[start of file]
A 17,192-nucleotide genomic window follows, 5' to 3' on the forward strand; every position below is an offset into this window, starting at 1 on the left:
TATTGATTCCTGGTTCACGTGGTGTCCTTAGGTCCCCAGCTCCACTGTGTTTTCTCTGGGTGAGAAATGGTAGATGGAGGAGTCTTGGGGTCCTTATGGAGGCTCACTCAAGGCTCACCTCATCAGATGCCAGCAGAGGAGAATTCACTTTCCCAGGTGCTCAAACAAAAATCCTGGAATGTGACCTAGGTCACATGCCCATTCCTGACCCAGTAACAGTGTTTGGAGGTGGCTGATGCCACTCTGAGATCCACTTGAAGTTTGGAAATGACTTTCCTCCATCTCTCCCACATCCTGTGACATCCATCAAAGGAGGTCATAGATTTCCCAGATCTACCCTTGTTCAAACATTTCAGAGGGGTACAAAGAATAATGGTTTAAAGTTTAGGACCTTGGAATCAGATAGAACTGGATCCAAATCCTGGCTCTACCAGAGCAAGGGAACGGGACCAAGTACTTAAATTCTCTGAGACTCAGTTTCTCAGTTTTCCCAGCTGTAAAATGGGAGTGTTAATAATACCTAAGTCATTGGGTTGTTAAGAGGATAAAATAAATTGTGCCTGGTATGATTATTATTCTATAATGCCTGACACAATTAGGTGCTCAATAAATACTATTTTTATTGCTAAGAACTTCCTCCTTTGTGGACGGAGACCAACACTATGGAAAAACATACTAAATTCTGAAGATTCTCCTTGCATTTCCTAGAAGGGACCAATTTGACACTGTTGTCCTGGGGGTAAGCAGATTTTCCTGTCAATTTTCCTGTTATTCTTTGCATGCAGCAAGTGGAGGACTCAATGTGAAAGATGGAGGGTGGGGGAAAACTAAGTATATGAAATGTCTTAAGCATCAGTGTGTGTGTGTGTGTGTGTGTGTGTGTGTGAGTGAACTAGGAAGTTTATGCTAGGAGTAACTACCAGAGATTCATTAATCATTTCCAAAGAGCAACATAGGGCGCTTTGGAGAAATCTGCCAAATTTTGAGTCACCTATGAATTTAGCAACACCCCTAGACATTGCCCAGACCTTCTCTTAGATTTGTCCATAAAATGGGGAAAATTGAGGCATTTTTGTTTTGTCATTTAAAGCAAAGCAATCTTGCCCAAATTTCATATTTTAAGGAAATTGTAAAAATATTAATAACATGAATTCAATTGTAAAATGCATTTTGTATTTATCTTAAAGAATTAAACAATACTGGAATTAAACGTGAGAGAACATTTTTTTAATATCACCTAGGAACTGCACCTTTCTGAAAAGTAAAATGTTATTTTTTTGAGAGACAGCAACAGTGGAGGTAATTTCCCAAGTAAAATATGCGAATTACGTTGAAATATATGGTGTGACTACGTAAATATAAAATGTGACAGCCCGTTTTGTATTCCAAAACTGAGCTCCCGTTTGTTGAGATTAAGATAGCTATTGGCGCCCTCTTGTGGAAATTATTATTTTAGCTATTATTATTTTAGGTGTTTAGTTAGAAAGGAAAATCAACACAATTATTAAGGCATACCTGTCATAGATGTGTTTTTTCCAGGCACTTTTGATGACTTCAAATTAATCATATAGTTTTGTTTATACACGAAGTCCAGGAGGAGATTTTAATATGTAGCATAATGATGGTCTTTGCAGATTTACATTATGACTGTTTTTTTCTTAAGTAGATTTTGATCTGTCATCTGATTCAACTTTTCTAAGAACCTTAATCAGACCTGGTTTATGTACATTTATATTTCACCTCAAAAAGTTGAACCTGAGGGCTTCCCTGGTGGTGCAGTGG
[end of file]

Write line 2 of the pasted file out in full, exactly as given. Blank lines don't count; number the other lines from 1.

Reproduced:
TATTGATTCCTGGTTCACGTGGTGTCCTTAGGTCCCCAGCTCCACTGTGTTTTCTCTGGGTGAGAAATGGTAGATGGAGGAGTCTTGGGGTCCTTATGGAGGCTCACTCAAGGCTCACCTCATCAGATGCCAGCAGAGGAGAATTCACTTTCCCAGGTGCTCAAACAAAAATCCTGGAATGTGACCTAGGTCACATGCCCATTCCTGACCCAGTAACAGTGTTTGGAGGTGGCTGATGCCACTCTGAGATCCACTTGAAGTTTGGAAATGACTTTCCTCCATCTCTCCCACATCCTGTGACATCCATCAAAGGAGGTCATAGATTTCCCAGATCTACCCTTGTTCAAACATTTCAGAGGGGTACAAAGAATAATGGTTTAAAGTTTAGGACCTTGGAATCAGATAGAACTGGATCCAAATCCTGGCTCTACCAGAGCAAGGGAACGGGACCAAGTACTTAAATTCTCTGAGACTCAGTTTCTCAGTTTTCCCAGCTGTAAAATGGGAGTGTTAATAATACCTAAGTCATTGGGTTGTTAAGAGGATAAAATAAATTGTGCCTGGTATGATTATTATTCTATAATGCCTGACACAATTAGGTGCTCAATAAATACTATTTTTATTGCTAAGAACTTCCTCCTTTGTGGACGGAGACCAACACTATGGAAAAACATACTAAATTCTGAAGATTCTCCTTGCATTTCCTAGAAGGGACCAATTTGACACTGTTGTCCTGGGGGTAAGCAGATTTTCCTGTCAATTTTCCTGTTATTCTTTGCATGCAGCAAGTGGAGGACTCAATGTGAAAGATGGAGGGTGGGGGAAAACTAAGTATATGAAATGTCTTAAGCATCAGTGTGTGTGTGTGTGTGTGTGTGTGTGTGTGAGTGAACTAGGAAGTTTATGCTAGGAGTAACTACCAGAGATTCATTAATCATTTCCAAAGAGCAACATAGGGCGCTTTGGAGAAATCTGCCAAATTTTGAGTCACCTATGAATTTAGCAACACCCCTAGACATTGCCCAGACCTTCTCTTAGATTTGTCCATAAAATGGGGAAAATTGAGGCATTTTTGTTTTGTCATTTAAAGCAAAGCAATCTTGCCCAAATTTCATATTTTAAGGAAATTGTAAAAATATTAATAACATGAATTCAATTGTAAAATGCATTTTGTATTTATCTTAAAGAATTAAACAATACTGGAATTAAACGTGAGAGAACATTTTTTTAATATCACCTAGGAACTGCACCTTTCTGAAAAGTAAAATGTTATTTTTTTGAGAGACAGCAACAGTGGAGGTAATTTCCCAAGTAAAATATGCGAATTACGTTGAAATATATGGTGTGACTACGTAAATATAAAATGTGACAGCCCGTTTTGTATTCCAAAACTGAGCTCCCGTTTGTTGAGATTAAGATAGCTATTGGCGCCCTCTTGTGGAAATTATTATTTTAGCTATTATTATTTTAGGTGTTTAGTTAGAAAGGAAAATCAACACAATTATTAAGGCATACCTGTCATAGATGTGTTTTTTCCAGGCACTTTTGATGACTTCAAATTAATCATATAGTTTTGTTTATACACGAAGTCCAGGAGGAGATTTTAATATGTAGCATAATGATGGTCTTTGCAGATTTACATTATGACTGTTTTTTTCTTAAGTAGATTTTGATCTGTCATCTGATTCAACTTTTCTAAGAACCTTAATCAGACCTGGTTTATGTACATTTATATTTCACCTCAAAAAGTTGAACCTGAGGGCTTCCCTGGTGGTGCAGTGG